Night Match in Pink Ball can Help Test Cricket
Reacting to the drawn second test match between England and Pakistan, bowling coach Waqar Younis suggested the cricket governing bodies should revisit the rules governing the test match play timings.
“It was really very, very frustrating for all concerned. The weather, for sure, was not in our hands but having said that there were moments when the Test could have moved on in terms of action [on the field]. I think it is high time that playing with the pink balls under lights is considered a viable option for the survival of cricket and use of floodlights be made mandatory when there is lack of natural sunlight,” the coach said.
Our team have played in several pink-ball Tests— twice in Australia and one in Dubai — but I’ve no idea actually how does the Duke-brand pink balls behave in English conditions, although there had been one Test with these balls over here in England [the home side defeating West Indies by innings and 209 runs within three days at Edgbaston in 2017], he added further.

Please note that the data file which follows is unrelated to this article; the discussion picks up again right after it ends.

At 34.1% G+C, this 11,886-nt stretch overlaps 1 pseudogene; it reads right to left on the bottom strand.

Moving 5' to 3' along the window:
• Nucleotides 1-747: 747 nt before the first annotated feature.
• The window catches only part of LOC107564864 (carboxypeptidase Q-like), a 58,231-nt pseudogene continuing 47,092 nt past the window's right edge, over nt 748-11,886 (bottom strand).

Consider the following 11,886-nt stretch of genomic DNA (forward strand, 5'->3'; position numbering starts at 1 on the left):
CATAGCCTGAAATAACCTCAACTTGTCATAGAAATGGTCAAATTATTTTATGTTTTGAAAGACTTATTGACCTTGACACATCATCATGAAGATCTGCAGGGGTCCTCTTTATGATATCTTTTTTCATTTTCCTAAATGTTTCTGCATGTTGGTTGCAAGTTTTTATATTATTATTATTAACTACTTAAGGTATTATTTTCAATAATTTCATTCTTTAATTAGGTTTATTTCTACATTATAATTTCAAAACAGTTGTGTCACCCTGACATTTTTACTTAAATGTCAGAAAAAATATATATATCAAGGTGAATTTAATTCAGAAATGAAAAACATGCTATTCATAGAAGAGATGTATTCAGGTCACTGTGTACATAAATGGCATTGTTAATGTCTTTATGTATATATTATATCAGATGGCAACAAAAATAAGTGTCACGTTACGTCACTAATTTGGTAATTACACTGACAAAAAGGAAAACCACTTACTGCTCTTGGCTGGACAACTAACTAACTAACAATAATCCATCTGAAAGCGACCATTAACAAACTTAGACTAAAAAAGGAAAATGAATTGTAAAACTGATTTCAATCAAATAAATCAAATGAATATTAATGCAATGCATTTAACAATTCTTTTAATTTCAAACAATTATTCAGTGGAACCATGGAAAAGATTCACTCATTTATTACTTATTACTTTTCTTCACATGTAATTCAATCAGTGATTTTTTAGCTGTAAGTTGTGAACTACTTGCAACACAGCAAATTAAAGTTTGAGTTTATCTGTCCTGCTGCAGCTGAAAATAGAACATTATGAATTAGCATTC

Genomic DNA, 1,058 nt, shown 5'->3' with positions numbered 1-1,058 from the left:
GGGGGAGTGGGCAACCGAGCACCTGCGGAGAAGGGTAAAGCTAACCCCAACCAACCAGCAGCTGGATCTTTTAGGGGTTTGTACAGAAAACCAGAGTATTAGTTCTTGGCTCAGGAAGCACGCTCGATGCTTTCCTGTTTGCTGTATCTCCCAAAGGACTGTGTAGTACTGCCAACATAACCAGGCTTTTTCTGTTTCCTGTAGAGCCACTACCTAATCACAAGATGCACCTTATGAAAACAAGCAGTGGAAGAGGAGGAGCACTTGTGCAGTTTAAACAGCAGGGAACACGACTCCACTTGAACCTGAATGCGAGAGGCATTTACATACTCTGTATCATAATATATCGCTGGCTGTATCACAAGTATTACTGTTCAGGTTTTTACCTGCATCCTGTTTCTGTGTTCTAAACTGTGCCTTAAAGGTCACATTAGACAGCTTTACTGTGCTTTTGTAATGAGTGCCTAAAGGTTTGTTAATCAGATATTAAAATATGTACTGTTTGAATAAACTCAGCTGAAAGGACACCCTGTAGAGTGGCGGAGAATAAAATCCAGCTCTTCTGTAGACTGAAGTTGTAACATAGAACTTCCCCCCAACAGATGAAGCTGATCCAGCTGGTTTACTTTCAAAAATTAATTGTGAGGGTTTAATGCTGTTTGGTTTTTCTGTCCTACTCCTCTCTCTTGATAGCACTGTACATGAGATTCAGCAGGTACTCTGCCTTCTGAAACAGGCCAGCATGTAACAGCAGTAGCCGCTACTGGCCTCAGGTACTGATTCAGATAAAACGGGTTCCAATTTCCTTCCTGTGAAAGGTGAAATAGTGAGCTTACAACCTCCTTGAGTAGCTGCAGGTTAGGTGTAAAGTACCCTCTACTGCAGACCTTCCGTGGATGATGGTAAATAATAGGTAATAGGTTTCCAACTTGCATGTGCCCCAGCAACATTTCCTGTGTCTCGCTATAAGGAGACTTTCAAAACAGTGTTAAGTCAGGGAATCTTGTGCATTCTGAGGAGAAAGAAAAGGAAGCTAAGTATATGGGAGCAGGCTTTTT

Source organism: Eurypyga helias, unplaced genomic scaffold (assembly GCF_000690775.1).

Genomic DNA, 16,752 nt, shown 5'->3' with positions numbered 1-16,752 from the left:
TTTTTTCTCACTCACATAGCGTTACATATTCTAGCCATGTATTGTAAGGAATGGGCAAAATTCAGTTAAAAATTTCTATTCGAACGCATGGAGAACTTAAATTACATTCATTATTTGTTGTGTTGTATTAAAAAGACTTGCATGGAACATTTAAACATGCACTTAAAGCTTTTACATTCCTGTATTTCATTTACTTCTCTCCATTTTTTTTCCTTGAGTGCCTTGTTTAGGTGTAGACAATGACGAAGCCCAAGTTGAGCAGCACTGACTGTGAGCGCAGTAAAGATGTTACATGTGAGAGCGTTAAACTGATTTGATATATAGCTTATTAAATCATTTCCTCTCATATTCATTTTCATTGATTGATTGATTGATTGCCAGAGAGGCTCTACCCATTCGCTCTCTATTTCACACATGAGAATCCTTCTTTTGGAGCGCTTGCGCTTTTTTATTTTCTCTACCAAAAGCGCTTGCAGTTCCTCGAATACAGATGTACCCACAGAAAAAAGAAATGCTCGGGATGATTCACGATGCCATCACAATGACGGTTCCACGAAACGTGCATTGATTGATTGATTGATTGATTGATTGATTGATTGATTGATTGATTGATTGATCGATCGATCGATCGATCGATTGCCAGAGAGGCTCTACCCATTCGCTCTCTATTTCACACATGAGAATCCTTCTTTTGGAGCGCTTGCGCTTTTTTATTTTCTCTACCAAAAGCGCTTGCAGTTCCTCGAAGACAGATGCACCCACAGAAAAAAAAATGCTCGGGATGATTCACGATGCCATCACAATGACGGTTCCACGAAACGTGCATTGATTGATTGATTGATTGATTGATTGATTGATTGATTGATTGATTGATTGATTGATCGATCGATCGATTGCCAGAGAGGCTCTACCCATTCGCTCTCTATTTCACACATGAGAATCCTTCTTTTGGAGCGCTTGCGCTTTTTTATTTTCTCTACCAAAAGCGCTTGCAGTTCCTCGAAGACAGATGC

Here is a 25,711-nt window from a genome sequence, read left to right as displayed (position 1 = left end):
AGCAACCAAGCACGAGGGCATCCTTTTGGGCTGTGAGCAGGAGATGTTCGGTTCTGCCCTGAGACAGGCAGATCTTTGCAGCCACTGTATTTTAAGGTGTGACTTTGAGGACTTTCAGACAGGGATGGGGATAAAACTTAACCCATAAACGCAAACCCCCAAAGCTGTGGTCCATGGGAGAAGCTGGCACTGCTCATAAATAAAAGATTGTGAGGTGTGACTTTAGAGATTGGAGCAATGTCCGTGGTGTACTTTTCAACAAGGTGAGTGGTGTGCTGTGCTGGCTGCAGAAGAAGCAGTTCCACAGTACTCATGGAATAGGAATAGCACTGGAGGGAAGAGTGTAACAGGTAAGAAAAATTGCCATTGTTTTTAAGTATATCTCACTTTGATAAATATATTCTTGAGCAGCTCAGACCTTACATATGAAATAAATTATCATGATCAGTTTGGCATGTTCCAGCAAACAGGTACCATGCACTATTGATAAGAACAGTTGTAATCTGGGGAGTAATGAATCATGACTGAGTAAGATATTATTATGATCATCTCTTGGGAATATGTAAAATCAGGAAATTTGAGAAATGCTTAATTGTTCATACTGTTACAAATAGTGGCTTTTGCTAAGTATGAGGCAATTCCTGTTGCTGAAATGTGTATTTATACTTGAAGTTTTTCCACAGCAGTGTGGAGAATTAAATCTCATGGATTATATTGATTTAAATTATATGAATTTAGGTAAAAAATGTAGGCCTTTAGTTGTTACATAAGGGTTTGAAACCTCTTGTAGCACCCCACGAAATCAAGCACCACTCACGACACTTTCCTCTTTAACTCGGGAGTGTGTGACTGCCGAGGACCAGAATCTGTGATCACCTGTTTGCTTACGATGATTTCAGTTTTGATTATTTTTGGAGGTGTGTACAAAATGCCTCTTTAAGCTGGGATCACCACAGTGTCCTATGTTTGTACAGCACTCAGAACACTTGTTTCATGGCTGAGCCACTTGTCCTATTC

So definitely in such an environment the ball would behave differently, particularly when it is overcast and a bit damp, which often is the case in England. Even in Australia we have seen when the lights are switched on, the ball would dart around much more than during daylight hours. To cap it, I think it’s a very good idea moving forward to make Test cricket more entertaining by bringing in large crowds and also improve the revenue factor.
Obviously, the mood is a bit despondent in our camp with the end-result in this second Test but at the same time everyone is geared up for the next match. There were plus points for Pakistan in the drawn Test despite limited action. [Mohammad] Rizwan stood out with a fine innings while batting with the tail and both Abid [Ali] and Babar [Azam] also made significant contributions, said Waqar in a press briefing.